Wahoo offers a feature similar to the Strava beacon through its Elemnt app. While the Elemnt Bolt uses the phone for its GPS signal, the full Elemnt and the Lezyne Super GPS are both standalone GPS units. So far, the Elemnt is my favorite GPS on the market.

  12. Rick

    Padraig, you have published misinformation on the Bolt. A cursory glance at the Wahoo website would have confirmed that both the elemnt and bolt, contain their own GPS sensor, and only the wahoo mini relies on the GPS sensor in the phone. You are incorrect in statements you have made about the bolt.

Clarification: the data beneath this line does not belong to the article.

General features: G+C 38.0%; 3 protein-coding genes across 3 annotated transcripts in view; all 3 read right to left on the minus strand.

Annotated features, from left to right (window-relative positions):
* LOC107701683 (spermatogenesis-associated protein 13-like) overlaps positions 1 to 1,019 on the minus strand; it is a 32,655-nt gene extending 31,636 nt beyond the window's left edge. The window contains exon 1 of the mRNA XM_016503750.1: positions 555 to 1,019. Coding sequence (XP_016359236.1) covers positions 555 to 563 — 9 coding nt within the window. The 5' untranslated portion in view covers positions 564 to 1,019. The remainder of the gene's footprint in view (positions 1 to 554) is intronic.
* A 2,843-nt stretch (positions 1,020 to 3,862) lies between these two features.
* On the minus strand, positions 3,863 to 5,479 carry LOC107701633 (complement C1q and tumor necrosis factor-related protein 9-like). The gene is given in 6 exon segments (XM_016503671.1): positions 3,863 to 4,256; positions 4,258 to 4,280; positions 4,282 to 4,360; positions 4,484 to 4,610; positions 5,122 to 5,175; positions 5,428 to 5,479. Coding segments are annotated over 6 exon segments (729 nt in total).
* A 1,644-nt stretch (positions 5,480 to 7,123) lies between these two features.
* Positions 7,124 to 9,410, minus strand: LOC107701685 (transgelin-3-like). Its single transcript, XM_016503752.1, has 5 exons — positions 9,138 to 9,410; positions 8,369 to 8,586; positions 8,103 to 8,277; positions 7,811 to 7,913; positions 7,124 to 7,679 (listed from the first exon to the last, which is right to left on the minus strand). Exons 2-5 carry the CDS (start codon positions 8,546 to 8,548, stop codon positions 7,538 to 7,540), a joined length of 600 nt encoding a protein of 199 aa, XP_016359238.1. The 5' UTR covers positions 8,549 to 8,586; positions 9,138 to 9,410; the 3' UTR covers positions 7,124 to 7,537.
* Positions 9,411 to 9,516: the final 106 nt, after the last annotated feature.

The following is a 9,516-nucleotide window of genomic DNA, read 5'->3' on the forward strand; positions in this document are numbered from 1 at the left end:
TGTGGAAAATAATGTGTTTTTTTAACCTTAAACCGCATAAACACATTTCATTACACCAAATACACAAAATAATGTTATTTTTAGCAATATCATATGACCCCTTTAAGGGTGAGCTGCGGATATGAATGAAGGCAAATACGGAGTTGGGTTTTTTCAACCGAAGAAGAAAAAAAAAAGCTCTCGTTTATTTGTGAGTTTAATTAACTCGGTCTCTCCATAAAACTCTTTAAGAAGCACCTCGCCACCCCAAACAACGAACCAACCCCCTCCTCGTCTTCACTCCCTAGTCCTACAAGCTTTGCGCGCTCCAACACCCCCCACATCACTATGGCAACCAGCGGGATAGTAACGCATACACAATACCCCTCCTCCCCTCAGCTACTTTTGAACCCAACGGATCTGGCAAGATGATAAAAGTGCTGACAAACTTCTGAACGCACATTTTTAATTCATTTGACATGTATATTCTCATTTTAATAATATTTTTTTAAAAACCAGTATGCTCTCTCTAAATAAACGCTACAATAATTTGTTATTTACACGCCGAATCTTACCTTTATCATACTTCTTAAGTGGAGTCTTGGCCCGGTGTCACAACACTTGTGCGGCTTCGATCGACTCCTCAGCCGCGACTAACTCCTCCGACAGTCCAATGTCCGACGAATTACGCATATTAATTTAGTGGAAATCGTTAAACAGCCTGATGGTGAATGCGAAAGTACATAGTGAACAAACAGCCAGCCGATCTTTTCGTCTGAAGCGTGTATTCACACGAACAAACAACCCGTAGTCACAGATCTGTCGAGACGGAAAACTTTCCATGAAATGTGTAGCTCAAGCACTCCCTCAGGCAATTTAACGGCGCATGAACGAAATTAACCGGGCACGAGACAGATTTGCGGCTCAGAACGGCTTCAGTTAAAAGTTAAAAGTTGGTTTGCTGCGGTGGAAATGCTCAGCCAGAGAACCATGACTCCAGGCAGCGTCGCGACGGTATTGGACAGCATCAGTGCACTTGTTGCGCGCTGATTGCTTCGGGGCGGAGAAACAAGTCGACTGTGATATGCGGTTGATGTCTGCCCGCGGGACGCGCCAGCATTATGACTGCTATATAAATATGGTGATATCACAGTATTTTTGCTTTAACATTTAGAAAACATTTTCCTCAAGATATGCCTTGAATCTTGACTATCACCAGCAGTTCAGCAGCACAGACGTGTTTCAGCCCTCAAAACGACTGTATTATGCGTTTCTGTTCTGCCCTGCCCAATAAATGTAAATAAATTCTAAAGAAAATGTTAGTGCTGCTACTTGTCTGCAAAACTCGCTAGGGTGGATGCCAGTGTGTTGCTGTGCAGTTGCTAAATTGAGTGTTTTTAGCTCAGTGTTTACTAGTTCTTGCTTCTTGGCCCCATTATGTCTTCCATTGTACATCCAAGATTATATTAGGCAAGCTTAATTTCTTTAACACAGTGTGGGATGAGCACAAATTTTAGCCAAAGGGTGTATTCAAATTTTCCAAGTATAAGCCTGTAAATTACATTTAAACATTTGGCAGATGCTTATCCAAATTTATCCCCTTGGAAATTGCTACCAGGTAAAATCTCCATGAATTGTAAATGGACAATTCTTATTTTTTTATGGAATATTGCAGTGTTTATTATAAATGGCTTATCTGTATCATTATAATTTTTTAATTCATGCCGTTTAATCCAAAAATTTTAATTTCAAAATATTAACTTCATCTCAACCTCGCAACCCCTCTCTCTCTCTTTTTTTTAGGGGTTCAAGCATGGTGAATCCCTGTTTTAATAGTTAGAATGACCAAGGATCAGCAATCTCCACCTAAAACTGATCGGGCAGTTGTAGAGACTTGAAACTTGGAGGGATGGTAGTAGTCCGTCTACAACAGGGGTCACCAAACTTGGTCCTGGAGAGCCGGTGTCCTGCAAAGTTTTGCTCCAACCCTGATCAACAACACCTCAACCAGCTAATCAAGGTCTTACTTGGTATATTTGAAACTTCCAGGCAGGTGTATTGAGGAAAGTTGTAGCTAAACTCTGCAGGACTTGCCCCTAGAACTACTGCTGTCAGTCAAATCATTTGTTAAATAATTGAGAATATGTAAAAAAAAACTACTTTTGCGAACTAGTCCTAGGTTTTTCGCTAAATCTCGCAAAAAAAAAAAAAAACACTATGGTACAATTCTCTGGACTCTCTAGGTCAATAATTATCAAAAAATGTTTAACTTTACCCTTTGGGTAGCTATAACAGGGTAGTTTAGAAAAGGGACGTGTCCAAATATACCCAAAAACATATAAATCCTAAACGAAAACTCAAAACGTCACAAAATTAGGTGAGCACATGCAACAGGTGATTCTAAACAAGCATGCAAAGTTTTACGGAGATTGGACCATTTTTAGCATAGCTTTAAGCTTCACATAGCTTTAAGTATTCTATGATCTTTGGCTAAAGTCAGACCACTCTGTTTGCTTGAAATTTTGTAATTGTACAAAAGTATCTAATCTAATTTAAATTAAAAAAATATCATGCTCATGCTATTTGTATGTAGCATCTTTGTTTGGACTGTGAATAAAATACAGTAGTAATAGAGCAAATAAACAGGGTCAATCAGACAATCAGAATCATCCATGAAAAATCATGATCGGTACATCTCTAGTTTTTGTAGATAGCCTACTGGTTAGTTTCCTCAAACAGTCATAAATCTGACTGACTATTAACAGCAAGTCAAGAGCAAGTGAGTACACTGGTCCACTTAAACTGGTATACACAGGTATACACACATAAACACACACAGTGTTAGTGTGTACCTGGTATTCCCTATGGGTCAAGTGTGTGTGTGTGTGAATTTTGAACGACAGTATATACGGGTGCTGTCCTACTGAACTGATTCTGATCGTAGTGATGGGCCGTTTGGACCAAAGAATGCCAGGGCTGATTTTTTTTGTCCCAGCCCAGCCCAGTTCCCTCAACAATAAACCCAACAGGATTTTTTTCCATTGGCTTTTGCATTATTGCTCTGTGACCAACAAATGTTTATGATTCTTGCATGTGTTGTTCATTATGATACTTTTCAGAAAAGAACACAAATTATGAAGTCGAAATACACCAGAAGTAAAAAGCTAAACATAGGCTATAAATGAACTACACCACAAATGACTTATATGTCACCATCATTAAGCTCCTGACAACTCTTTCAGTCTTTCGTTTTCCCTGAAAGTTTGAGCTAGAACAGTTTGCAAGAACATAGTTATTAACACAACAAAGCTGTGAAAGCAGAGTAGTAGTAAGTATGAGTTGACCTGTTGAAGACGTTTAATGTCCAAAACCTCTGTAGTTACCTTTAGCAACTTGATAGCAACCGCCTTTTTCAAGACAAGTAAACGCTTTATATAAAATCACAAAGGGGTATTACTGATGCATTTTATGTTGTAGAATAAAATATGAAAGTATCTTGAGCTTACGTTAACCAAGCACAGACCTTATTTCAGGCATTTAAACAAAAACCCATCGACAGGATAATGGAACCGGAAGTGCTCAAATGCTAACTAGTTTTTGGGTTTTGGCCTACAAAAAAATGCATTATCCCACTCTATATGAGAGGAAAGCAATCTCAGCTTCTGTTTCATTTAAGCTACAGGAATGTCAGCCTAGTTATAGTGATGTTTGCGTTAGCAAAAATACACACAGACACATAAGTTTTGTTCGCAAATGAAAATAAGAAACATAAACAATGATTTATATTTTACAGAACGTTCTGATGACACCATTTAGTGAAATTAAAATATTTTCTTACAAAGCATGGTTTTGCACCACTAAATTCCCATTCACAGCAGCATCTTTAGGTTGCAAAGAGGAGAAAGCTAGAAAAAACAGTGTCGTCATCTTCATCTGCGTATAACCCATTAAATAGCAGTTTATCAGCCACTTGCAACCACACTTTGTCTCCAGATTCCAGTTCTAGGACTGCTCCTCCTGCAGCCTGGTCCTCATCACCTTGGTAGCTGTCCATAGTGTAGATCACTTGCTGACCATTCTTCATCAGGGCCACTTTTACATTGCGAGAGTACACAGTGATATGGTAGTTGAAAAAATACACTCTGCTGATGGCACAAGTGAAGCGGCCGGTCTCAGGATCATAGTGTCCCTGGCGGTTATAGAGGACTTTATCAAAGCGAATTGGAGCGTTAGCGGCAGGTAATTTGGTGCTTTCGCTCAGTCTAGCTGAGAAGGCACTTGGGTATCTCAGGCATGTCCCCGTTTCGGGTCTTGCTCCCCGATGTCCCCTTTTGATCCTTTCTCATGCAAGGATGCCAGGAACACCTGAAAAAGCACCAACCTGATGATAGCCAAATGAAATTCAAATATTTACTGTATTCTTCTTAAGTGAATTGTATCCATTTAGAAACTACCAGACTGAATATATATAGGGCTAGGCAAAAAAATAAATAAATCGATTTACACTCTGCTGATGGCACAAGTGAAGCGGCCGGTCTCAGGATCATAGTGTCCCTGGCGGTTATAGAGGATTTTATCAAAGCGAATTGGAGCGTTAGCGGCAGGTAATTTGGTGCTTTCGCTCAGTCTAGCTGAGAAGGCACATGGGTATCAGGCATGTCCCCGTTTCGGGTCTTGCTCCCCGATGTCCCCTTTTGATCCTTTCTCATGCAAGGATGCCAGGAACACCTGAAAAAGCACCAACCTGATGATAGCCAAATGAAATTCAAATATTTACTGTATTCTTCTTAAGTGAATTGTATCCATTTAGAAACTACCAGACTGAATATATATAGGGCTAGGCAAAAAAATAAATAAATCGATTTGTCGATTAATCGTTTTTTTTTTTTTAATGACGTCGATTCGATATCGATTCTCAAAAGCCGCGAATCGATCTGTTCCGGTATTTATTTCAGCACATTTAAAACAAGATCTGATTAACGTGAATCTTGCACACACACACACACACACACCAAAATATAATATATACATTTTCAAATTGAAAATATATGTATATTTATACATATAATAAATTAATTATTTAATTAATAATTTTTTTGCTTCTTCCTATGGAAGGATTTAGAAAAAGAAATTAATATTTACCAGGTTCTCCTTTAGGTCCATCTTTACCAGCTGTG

13. andrew

    im planning to get a Lezyne GPS. i have a question about the save function. when you need to turn off the gps (you need to sleep for 8 hours) can you turn it on and continue the “saved” ride and just “end” it once the ride is done? our ride is mostly touring / bikepacking.

    1. Author

      I’m unaware of any GPS units that will allow you to turn a GPS off and then back on and then continue a ride. When I’m touring, I just make each day a separate file.